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Division of Nephrology and Hypertension Archives

Study sheds light on the dark side of obesity

May. 12, 2022—Vanderbilt research that promotes the anti-inflammatory pathway in macrophages could also reduce some of the bad side effects of obesity.

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Schaefer named Adult Solid Organ Transplant Center medical director

Apr. 6, 2022—Heidi Schaefer, MD, has been named medical director of the Adult Solid Organ Transplant Center at Vanderbilt University Medical Center.

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Gene variants increase risk of kidney failure in veterans of African ancestry with COVID-19: study

Feb. 10, 2022—Gene variants increased the risk of acute kidney injury and death in veterans of African ancestry who were hospitalized with COVID-19, possibly explaining some health disparities associated with COVID-19.

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The role of integrins in kidney “integrity”

Jan. 13, 2022—Receptors called integrins play a critical role in maintaining the structure of the kidney, Vanderbilt researchers have discovered.

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New Department of Medicine roles push forward initiatives in clinical research

Nov. 15, 2021—T. Alp Ikizler, MD, director of Vanderbilt's Division of Nephrology and Hypertension, has been named vice chair for Clinical Research in the Department of Medicine.

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Home Dialysis Program experiencing rapid growth

Aug. 19, 2021—Osama El Shamy, MD, assistant professor of Medicine in the Division of Nephrology and Hypertension, has long been a proponent of the benefits of home dialysis.

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Gene expression in diabetic nephropathy

Aug. 5, 2021—Vanderbilt researchers are looking to mRNA populations in podocytes — kidney cells that help filter blood — to help identify potential targets for treating diabetic kidney disease.

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Clue to diabetic kidney disease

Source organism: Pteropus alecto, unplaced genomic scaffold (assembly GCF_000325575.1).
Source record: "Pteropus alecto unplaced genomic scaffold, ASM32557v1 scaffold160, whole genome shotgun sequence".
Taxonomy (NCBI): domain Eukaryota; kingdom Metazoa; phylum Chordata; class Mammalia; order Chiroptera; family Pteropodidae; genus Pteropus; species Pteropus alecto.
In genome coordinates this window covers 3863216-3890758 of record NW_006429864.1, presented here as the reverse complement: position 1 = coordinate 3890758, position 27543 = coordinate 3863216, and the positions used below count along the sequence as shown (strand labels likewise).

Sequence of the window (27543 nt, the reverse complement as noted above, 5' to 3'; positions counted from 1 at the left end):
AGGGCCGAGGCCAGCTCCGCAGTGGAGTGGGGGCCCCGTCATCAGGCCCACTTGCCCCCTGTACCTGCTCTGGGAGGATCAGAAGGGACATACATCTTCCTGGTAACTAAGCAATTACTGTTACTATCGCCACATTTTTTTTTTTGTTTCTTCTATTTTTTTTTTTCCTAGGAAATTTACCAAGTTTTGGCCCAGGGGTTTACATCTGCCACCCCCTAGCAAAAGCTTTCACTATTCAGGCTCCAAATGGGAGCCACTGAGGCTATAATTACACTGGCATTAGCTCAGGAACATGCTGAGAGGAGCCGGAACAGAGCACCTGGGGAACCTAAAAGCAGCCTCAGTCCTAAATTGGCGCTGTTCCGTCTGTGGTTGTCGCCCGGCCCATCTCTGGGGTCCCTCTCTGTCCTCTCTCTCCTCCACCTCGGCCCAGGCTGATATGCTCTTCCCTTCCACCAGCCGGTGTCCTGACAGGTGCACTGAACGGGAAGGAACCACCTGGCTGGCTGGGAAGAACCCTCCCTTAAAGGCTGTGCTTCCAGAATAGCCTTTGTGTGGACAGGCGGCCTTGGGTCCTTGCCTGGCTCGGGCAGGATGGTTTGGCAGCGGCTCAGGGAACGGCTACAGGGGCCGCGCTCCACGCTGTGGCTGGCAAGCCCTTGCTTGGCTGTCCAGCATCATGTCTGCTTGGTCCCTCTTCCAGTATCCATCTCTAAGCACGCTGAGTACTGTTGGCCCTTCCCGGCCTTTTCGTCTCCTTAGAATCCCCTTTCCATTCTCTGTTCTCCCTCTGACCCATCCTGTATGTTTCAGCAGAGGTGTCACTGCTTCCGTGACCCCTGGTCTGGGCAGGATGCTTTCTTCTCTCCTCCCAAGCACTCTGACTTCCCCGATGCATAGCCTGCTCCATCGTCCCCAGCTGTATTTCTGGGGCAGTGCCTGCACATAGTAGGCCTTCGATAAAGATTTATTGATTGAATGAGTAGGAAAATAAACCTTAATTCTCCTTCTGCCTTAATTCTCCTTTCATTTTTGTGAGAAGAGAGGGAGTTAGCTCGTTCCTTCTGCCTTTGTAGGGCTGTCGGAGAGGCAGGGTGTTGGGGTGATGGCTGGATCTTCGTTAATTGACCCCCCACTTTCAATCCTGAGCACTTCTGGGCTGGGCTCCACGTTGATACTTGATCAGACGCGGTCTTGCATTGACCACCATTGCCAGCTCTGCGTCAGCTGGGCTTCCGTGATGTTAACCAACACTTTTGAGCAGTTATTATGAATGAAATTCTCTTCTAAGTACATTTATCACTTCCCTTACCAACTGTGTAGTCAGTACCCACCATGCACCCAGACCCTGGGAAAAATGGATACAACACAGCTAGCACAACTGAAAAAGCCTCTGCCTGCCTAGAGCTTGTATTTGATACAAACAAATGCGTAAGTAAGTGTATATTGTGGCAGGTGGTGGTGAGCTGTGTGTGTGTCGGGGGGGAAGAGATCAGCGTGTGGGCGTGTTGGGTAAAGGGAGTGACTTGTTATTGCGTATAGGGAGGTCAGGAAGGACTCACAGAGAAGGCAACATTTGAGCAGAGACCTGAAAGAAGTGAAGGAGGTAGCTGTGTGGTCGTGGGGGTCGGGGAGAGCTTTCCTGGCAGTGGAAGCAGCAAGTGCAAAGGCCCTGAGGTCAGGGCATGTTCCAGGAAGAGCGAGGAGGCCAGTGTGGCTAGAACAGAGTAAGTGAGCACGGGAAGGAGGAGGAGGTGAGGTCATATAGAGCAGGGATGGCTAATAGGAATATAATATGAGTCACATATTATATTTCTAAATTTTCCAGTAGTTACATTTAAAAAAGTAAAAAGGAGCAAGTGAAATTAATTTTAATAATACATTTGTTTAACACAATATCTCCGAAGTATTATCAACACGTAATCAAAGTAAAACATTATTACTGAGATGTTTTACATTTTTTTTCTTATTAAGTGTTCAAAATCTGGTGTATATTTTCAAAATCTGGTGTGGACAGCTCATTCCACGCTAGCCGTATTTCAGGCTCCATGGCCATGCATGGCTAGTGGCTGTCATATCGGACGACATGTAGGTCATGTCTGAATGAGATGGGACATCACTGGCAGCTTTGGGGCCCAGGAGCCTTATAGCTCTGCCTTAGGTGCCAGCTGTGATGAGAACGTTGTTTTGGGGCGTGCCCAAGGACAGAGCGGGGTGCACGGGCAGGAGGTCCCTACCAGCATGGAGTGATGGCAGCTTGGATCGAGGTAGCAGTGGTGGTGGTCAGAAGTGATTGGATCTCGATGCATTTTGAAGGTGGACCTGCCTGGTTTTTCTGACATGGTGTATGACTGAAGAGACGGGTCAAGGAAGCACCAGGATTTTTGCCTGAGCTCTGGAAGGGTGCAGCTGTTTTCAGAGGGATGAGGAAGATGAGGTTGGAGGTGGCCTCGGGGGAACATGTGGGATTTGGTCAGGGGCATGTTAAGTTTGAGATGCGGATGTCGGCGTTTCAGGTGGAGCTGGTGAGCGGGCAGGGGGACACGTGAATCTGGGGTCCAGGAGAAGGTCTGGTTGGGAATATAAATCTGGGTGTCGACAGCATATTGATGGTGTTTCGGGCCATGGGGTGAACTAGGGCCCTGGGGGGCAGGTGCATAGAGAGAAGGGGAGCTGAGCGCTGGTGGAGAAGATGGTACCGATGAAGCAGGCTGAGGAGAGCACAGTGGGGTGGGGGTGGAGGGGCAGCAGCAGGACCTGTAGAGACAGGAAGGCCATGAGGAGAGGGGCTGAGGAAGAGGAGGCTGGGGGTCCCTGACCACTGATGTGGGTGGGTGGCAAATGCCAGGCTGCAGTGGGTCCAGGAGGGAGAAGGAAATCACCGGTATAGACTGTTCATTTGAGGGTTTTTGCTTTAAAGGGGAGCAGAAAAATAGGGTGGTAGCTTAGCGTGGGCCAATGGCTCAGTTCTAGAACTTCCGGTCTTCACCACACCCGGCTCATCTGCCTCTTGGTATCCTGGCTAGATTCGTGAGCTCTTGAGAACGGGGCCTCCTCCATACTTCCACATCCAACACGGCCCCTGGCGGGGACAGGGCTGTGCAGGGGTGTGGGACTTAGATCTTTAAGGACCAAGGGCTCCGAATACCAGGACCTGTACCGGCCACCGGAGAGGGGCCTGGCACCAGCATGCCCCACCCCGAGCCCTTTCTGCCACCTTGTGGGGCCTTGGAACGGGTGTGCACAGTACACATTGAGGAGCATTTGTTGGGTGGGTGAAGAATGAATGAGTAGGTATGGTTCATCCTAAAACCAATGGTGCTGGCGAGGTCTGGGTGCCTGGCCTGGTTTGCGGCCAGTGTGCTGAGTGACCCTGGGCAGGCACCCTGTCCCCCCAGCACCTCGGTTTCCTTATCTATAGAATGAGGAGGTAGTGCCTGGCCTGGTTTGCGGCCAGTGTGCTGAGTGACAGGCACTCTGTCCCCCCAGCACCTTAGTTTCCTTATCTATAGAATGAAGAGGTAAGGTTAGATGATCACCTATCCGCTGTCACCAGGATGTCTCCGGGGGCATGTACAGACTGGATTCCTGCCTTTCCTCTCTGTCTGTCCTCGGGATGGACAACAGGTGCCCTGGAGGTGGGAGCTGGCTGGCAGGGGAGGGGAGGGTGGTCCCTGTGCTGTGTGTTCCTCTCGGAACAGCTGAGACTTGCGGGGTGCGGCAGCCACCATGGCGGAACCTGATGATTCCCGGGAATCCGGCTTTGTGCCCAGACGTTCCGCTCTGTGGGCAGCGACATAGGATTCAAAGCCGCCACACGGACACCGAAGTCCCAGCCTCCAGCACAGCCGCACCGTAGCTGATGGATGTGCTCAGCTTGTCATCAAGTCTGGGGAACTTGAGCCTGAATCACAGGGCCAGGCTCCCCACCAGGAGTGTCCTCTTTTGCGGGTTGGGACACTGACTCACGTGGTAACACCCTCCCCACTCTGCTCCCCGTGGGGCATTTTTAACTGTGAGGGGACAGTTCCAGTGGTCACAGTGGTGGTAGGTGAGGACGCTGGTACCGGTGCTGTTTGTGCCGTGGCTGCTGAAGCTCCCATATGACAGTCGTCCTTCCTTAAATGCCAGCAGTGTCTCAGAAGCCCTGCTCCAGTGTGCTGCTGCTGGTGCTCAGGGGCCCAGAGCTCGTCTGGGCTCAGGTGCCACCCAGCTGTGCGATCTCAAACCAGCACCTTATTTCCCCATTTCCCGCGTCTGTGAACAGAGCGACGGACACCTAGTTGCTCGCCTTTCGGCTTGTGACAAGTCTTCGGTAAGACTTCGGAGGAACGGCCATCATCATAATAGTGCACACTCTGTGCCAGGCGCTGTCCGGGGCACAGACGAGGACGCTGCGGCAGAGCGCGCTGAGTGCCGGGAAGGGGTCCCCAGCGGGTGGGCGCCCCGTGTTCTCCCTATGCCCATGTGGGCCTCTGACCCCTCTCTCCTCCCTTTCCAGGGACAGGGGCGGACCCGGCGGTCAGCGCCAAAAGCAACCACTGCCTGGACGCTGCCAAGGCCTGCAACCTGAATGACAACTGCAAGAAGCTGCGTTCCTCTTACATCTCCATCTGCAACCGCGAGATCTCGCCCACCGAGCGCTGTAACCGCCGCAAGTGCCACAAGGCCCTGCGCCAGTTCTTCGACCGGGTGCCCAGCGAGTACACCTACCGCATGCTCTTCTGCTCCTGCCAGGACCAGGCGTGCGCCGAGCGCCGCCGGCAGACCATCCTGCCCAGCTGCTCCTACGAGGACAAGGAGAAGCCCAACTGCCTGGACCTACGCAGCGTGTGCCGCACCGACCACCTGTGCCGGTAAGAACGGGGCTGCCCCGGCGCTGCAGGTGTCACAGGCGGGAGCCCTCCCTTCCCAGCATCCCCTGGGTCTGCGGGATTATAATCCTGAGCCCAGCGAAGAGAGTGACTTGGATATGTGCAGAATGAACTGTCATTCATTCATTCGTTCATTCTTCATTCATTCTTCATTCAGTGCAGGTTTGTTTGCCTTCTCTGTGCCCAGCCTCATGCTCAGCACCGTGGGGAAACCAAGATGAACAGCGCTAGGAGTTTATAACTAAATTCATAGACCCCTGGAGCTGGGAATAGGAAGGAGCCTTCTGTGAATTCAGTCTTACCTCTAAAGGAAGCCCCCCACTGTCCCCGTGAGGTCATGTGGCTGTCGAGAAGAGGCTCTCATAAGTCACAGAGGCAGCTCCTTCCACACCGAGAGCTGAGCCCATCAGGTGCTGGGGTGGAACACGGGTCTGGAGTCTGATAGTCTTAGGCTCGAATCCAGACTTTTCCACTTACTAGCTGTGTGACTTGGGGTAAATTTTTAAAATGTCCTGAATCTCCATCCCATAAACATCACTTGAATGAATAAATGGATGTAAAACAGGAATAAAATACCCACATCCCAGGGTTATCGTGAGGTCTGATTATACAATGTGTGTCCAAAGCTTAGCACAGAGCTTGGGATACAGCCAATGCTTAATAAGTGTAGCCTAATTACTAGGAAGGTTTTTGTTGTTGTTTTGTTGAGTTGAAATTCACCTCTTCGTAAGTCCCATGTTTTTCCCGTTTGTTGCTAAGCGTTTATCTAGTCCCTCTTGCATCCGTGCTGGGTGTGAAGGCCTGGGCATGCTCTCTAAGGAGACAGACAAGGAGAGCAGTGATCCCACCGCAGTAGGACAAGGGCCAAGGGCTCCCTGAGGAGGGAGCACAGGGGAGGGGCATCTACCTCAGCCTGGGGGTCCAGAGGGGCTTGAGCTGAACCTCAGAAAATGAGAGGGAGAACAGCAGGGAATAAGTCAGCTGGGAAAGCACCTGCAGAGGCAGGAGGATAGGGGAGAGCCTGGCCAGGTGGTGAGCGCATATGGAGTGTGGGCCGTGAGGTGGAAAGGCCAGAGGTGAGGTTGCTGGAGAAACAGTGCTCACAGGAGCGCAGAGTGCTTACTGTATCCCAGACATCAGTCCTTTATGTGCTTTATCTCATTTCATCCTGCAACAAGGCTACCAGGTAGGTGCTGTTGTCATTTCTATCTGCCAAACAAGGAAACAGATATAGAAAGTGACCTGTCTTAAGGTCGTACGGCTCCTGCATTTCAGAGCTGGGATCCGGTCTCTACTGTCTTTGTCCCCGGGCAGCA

Oct. 5, 2020—Vanderbilt researchers have identified a signaling pathway that promotes kidney fibrosis in patients with diabetes — and that could be targeted with an existing approved medication.

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VUMC, UCSF win KidneyX award for implantable home dialysis system

Jul. 22, 2020—A $500,000 KidneyX prize has been awarded to The Kidney Project — a collaboration between Vanderbilt University Medical Center and University of California, San Francisco (UCSF) — for the development of an implantable dialysis system that would enable patients to safely and effectively treat kidney failure at home.

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Group’s efforts lead to removal of race as a variable in common test of kidney function

Jul. 13, 2020—A group of Vanderbilt students, residents and faculty — connected through their passion for health equity — have identified and worked together to rectify longstanding concerns about the inappropriate use of race as a variable in the calculation of estimated glomerular filtration rate (eGFR), which estimates a patient’s level of kidney function and helps determine the stage of kidney disease.

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Protecting the injured kidney

Jun. 4, 2020—Leslie Gewin and colleagues have upended conventional dogma about Wnt/beta-catenin signaling in the kidney, finding that it protects against chronic kidney disease rather than promoting it.

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Implant one day may replace dialysis

May. 18, 2020—Vanderbilt researchers used pharmacological manipulations to increase salt and water transport by kidney cells grown in culture, a step necessary for realizing an implantable artificial kidney device.

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